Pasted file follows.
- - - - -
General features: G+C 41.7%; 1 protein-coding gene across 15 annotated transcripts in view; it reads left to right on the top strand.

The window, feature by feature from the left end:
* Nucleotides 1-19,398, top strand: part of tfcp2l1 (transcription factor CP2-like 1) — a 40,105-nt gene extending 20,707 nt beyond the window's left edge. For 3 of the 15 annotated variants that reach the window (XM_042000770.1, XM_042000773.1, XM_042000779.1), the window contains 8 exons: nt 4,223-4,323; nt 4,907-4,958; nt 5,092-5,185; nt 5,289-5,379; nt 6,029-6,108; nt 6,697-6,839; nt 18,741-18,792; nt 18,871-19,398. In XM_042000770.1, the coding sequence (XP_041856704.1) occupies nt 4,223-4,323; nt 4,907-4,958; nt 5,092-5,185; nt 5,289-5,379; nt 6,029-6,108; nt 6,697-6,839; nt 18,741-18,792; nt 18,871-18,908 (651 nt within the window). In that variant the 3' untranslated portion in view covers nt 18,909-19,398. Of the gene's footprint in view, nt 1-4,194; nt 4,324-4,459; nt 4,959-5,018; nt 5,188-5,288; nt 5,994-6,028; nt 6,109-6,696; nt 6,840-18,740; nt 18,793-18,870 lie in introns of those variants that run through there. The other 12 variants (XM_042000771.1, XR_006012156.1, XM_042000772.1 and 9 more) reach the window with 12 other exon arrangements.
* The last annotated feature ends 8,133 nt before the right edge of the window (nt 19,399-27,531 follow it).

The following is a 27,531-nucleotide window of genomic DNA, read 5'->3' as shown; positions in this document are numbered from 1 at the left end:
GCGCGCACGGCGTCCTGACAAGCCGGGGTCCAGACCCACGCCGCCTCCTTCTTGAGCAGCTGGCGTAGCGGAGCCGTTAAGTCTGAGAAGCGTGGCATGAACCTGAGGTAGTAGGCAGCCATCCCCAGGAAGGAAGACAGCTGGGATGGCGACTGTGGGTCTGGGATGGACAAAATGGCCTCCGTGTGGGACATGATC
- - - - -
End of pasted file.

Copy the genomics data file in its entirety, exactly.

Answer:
General features: G+C 41.7%; 1 protein-coding gene across 15 annotated transcripts in view; it reads left to right on the top strand.

The window, feature by feature from the left end:
* Nucleotides 1-19,398, top strand: part of tfcp2l1 (transcription factor CP2-like 1) — a 40,105-nt gene extending 20,707 nt beyond the window's left edge. For 3 of the 15 annotated variants that reach the window (XM_042000770.1, XM_042000773.1, XM_042000779.1), the window contains 8 exons: nt 4,223-4,323; nt 4,907-4,958; nt 5,092-5,185; nt 5,289-5,379; nt 6,029-6,108; nt 6,697-6,839; nt 18,741-18,792; nt 18,871-19,398. In XM_042000770.1, the coding sequence (XP_041856704.1) occupies nt 4,223-4,323; nt 4,907-4,958; nt 5,092-5,185; nt 5,289-5,379; nt 6,029-6,108; nt 6,697-6,839; nt 18,741-18,792; nt 18,871-18,908 (651 nt within the window). In that variant the 3' untranslated portion in view covers nt 18,909-19,398. Of the gene's footprint in view, nt 1-4,194; nt 4,324-4,459; nt 4,959-5,018; nt 5,188-5,288; nt 5,994-6,028; nt 6,109-6,696; nt 6,840-18,740; nt 18,793-18,870 lie in introns of those variants that run through there. The other 12 variants (XM_042000771.1, XR_006012156.1, XM_042000772.1 and 9 more) reach the window with 12 other exon arrangements.
* The last annotated feature ends 8,133 nt before the right edge of the window (nt 19,399-27,531 follow it).

The following is a 27,531-nucleotide window of genomic DNA, read 5'->3' as shown; positions in this document are numbered from 1 at the left end:
GCGCGCACGGCGTCCTGACAAGCCGGGGTCCAGACCCACGCCGCCTCCTTCTTGAGCAGCTGGCGTAGCGGAGCCGTTAAGTCTGAGAAGCGTGGCATGAACCTGAGGTAGTAGGCAGCCATCCCCAGGAAGGAAGACAGCTGGGATGGCGACTGTGGGTCTGGGATGGACAAAATGGCCTCCGTGTGGGACATGATC